Tropical Storm Franklin (2005) facts for kids
|Tropical storm (SSHWS/NWS)|
|Formed||July 21, 2005|
|Dissipated||July 29, 2005|
|Highest winds||1-minute sustained: 70 mph (110 km/h)
|Lowest pressure||997 mbar (hPa); 29.44 inHg|
|Areas affected||Bahamas, Bermuda, Newfoundland|
|Part of the 2005 Atlantic hurricane season|
Tropical Storm Franklin was a strong tropical storm that stayed in the western Atlantic Ocean for much of its life. Franklin was the sixth named storm of the 2005 Atlantic hurricane season and almost became a hurricane two times.
Tropical Storm Franklin formed north of the Bahamas on July 21 and moved steadily across the western Atlantic while coming close to Bermuda on July 26. Later, Franklin became an extratropical cyclone near Newfoundland, before being absorbed by another non-tropical system. Franklin caused no damages and killed no people while it stayed in the ocean during most of its life.
A tropical wave formed west from the African coast late on July 10. The wave entered the Bahamas on July 21 and strengthened into Tropical Depression Six while 70 miles (110 km) east of Eleuthera. Initially the storm was predicted to move in a clockwise loop and slowly move to the west in response to a high pressure system. Several models showed the possibility of the storm to change westward and move into central Florida. Anyhow, soon after the depression formed, it strengthened into Tropical Storm Franklin.
Tropical Storm Franklin suffered a lot of wind shear related with the development of Tropical Storm Gert, which made the forecasters at the National Hurricane Center to say that Franklin could be destroyed in the next few days. However the shear stopped as Franklin moved to the northeast, allowing the storm to strengthen. The forecasters now said that Franklin could "attain and maintain hurricane strength" and make a close approach to Bermuda. Shortly after on July 23, Tropical Storm Franklin reached its strongest point with 70 mph (110 km/h) winds.
Franklin moved unevenly to the east while weakening as shear increased again. The NHC predicted that the storm would dissipate, but Frnaklin stopped weakening on July 25 with Franklin a minimal tropical storm. The storm passed to 200 miles (325 km) to the west of Bermuda on July 26 and moved slowly northwards into the warmer waters of the Gulf Stream. The shear also reduced once again allowing Franklin to re-strengthen somewhat, with winds reaching 60 mph (95 km/h) on July 28. Meanwhile, Franklin began to accelerate to the northeast becoming an extratropical cyclone on July 30 to the south of Newfoundland. The extratropical storm passed close to the southern tip of Newfoundland later that day and was absorbed by a larger system on July 31.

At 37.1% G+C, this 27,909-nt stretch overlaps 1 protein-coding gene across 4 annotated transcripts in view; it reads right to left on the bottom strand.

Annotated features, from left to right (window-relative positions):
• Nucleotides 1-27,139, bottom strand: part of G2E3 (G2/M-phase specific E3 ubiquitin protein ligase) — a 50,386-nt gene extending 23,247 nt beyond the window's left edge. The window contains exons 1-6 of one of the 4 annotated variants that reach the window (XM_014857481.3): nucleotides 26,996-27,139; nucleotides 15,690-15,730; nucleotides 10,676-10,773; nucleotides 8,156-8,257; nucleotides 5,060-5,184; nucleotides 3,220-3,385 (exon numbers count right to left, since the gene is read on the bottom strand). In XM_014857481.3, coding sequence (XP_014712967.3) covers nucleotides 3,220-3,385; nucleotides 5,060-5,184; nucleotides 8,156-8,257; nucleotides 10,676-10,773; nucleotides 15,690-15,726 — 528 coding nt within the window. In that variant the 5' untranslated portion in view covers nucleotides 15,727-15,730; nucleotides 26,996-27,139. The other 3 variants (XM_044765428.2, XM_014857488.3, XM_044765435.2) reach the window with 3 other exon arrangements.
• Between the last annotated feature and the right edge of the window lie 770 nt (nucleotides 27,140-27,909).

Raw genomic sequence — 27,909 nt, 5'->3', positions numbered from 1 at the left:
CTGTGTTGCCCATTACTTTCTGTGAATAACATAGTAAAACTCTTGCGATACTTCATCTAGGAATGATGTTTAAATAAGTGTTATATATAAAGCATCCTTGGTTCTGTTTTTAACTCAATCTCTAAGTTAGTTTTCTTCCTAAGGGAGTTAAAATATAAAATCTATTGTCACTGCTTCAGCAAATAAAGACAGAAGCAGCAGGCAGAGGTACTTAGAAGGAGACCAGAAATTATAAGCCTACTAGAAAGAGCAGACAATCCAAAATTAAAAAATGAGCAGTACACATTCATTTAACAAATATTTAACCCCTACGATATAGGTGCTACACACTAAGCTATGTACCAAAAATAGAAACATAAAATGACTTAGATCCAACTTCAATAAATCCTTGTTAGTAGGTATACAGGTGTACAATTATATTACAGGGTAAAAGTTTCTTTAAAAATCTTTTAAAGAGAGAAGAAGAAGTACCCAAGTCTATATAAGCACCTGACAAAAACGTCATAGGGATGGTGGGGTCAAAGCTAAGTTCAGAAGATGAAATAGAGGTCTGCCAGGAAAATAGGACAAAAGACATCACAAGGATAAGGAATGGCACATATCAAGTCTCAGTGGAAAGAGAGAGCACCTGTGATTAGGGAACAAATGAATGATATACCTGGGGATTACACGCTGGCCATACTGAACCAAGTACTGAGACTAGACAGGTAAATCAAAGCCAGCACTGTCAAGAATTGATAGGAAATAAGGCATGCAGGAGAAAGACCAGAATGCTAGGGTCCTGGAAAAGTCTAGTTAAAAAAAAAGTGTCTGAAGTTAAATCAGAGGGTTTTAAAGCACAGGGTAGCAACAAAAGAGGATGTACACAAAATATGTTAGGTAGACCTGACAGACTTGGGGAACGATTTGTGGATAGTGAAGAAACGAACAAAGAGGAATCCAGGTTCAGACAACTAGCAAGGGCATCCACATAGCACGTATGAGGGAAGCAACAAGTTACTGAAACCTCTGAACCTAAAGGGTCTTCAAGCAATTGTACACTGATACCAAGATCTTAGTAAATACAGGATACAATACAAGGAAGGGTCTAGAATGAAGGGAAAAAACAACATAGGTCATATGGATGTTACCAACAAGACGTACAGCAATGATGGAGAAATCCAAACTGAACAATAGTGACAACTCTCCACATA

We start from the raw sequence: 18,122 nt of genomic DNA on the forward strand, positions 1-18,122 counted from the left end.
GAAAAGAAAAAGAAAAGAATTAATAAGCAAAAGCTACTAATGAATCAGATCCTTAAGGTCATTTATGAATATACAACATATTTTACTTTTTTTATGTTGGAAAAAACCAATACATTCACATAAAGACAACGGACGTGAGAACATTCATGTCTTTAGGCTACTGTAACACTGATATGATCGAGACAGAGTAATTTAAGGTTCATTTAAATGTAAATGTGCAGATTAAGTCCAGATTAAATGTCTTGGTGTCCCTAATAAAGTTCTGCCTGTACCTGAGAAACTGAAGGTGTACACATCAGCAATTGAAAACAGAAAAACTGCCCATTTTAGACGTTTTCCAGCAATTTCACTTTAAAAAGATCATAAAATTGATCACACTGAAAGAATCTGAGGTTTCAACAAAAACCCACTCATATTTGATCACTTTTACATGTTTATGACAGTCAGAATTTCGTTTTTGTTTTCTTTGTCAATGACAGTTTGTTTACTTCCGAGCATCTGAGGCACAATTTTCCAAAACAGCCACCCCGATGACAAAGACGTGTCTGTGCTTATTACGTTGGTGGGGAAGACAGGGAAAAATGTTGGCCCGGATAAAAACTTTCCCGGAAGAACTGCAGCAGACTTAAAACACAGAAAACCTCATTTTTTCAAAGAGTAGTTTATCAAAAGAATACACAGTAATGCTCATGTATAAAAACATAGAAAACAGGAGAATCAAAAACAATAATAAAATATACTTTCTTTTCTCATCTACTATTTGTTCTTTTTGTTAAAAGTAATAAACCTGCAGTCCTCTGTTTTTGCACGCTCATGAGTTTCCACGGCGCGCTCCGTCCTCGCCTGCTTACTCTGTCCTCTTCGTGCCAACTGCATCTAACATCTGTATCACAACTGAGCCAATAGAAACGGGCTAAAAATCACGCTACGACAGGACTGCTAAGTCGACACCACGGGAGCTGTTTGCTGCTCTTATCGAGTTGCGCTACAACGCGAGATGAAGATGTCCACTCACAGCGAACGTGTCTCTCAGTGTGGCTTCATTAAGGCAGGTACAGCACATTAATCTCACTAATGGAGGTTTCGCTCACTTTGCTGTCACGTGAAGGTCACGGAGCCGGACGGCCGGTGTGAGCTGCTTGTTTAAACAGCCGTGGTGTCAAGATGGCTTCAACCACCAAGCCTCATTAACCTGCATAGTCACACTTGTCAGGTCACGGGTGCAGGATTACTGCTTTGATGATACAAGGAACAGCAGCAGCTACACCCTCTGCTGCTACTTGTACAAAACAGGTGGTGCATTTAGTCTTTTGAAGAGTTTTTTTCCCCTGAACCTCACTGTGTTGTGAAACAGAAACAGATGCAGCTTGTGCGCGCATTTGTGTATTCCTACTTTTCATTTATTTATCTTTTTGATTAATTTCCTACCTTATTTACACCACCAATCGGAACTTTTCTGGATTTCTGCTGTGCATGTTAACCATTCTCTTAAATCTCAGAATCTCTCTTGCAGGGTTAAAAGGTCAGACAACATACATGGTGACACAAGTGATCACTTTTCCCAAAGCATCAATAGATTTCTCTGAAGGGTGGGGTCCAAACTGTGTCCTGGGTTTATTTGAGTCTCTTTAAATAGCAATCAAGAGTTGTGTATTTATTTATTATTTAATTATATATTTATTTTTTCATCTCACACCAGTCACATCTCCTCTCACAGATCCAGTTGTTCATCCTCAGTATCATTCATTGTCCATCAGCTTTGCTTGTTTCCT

As Tropical Storm Franklin was forming, a tropical storm warning was issued for the northwest Bahamas, but it was cancelled as Franklin moved north and away from the islands. A tropical storm watch was given out to Bermuda on July 25 but was also cancelled a day later when Franklin moved away.
Tropical Storm Franklin developed very close to land in the Bahamas and passed close to Bermuda, but there were no reports of tropical storm force winds overland, with the strongest gust recorded on Bermuda being 37 mph (60 km/h). After Franklin became an extratropical storm, it affected parts of southeastern Newfoundland, bringing about 1 inch (25 mm) of rain to the area. There were no damages or fatalities reported from Tropical Storm Franklin.
Naming and records
When Franklin formed on July 21, it was the became earliest tropical cyclone ever in a season that the sixth tropical storm formed, breaking the previous record held by storm 6 from 1936 by 14 days. This was the first use of Franklin to name a tropical storm after the retirement of Hurricane Floyd from 1999. Because Frank filed to cause any deaths or damages, its the name was not retired by the World Meteorological Organization and will be on the list of names for the 2011 Season.
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Tropical Storm Franklin (2005) Facts for Kids. Kiddle Encyclopedia.